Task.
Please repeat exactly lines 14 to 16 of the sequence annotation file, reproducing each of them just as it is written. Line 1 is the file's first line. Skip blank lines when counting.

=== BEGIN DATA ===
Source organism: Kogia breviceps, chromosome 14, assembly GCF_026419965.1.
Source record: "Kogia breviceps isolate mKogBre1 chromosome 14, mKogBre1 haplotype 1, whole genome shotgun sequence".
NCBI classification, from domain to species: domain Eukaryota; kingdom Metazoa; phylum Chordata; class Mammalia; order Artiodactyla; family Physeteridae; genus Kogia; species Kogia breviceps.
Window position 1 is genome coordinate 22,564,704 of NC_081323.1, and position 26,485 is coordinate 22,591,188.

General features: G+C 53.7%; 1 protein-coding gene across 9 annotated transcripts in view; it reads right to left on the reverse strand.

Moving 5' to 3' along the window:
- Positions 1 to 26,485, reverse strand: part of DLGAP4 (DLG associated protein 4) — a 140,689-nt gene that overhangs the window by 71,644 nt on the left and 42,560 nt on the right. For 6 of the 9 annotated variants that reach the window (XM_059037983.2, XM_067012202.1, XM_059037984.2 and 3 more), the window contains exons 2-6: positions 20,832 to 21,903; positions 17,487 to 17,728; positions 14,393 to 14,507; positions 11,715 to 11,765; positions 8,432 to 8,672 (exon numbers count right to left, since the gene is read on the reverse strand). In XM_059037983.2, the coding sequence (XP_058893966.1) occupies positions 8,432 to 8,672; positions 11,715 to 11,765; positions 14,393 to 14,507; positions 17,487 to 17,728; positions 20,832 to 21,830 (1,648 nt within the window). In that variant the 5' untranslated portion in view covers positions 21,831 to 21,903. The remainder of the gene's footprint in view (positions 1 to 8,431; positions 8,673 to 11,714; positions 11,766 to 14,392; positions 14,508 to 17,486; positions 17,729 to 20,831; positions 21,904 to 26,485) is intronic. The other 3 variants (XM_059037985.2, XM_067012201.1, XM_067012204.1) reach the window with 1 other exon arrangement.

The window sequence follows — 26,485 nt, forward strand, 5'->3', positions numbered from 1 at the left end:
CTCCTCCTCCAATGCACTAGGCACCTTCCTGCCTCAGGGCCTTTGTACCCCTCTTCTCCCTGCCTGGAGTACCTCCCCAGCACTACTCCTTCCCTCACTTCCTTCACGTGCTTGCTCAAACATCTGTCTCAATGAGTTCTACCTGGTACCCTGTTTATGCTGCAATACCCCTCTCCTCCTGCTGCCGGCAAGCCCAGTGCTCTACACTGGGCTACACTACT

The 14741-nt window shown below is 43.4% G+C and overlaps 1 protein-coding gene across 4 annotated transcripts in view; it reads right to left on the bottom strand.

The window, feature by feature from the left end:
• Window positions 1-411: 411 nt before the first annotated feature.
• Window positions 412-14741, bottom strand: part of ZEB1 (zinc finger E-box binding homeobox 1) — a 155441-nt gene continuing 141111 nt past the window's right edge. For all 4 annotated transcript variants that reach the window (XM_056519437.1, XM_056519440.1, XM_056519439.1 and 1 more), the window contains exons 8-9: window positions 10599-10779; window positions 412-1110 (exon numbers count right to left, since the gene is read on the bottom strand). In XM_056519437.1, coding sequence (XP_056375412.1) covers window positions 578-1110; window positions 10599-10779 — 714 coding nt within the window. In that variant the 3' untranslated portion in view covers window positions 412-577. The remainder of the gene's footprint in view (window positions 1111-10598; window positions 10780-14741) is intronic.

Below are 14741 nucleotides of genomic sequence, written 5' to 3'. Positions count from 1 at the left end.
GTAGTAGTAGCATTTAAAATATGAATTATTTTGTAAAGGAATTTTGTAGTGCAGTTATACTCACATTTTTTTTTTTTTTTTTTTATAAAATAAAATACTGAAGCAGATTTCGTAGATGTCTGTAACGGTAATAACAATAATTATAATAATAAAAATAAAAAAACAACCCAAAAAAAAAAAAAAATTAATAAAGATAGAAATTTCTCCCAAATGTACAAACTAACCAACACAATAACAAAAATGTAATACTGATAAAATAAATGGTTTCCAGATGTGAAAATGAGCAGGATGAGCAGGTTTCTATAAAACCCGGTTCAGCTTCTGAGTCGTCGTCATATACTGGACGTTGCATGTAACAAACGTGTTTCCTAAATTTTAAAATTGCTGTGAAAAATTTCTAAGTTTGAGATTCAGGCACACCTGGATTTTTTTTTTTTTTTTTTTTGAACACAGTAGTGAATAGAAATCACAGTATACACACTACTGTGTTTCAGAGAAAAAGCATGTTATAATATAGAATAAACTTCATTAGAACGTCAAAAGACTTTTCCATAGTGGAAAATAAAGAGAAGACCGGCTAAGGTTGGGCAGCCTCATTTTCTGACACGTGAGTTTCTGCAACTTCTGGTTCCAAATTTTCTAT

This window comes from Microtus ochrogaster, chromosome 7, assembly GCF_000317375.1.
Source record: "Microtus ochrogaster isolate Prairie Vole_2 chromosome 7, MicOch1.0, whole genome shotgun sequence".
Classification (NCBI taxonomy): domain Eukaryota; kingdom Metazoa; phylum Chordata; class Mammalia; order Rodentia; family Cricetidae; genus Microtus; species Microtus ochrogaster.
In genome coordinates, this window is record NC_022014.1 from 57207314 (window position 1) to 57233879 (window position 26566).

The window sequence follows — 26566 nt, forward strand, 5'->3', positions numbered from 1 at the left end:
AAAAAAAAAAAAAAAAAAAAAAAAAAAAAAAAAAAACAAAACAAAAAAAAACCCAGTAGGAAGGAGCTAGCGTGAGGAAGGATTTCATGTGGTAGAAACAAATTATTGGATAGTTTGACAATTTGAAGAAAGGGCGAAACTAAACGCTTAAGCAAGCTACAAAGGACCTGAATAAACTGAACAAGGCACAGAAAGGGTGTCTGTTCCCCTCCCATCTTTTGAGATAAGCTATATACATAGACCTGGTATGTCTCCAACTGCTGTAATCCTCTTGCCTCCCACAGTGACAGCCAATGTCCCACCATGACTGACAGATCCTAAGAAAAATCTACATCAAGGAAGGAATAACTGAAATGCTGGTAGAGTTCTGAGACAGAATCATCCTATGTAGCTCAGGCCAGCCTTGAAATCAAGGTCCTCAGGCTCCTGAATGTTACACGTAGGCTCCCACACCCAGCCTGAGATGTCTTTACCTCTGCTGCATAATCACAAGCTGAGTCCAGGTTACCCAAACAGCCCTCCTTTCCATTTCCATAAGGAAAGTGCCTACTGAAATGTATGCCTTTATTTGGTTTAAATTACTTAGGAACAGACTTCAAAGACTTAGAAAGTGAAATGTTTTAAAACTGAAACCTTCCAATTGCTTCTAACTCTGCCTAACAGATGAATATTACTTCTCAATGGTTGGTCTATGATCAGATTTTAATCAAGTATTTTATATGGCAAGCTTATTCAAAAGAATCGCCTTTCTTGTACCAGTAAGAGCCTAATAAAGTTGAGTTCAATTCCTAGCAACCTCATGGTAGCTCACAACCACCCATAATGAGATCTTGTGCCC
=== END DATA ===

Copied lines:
Below are 14741 nucleotides of genomic sequence, written 5' to 3'. Positions count from 1 at the left end.
GTAGTAGTAGCATTTAAAATATGAATTATTTTGTAAAGGAATTTTGTAGTGCAGTTATACTCACATTTTTTTTTTTTTTTTTTTATAAAATAAAATACTGAAGCAGATTTCGTAGATGTCTGTAACGGTAATAACAATAATTATAATAATAAAAATAAAAAAACAACCCAAAAAAAAAAAAAAATTAATAAAGATAGAAATTTCTCCCAAATGTACAAACTAACCAACACAATAACAAAAATGTAATACTGATAAAATAAATGGTTTCCAGATGTGAAAATGAGCAGGATGAGCAGGTTTCTATAAAACCCGGTTCAGCTTCTGAGTCGTCGTCATATACTGGACGTTGCATGTAACAAACGTGTTTCCTAAATTTTAAAATTGCTGTGAAAAATTTCTAAGTTTGAGATTCAGGCACACCTGGATTTTTTTTTTTTTTTTTTTTGAACACAGTAGTGAATAGAAATCACAGTATACACACTACTGTGTTTCAGAGAAAAAGCATGTTATAATATAGAATAAACTTCATTAGAACGTCAAAAGACTTTTCCATAGTGGAAAATAAAGAGAAGACCGGCTAAGGTTGGGCAGCCTCATTTTCTGACACGTGAGTTTCTGCAACTTCTGGTTCCAAATTTTCTAT

This window comes from Microtus ochrogaster, chromosome 7, assembly GCF_000317375.1.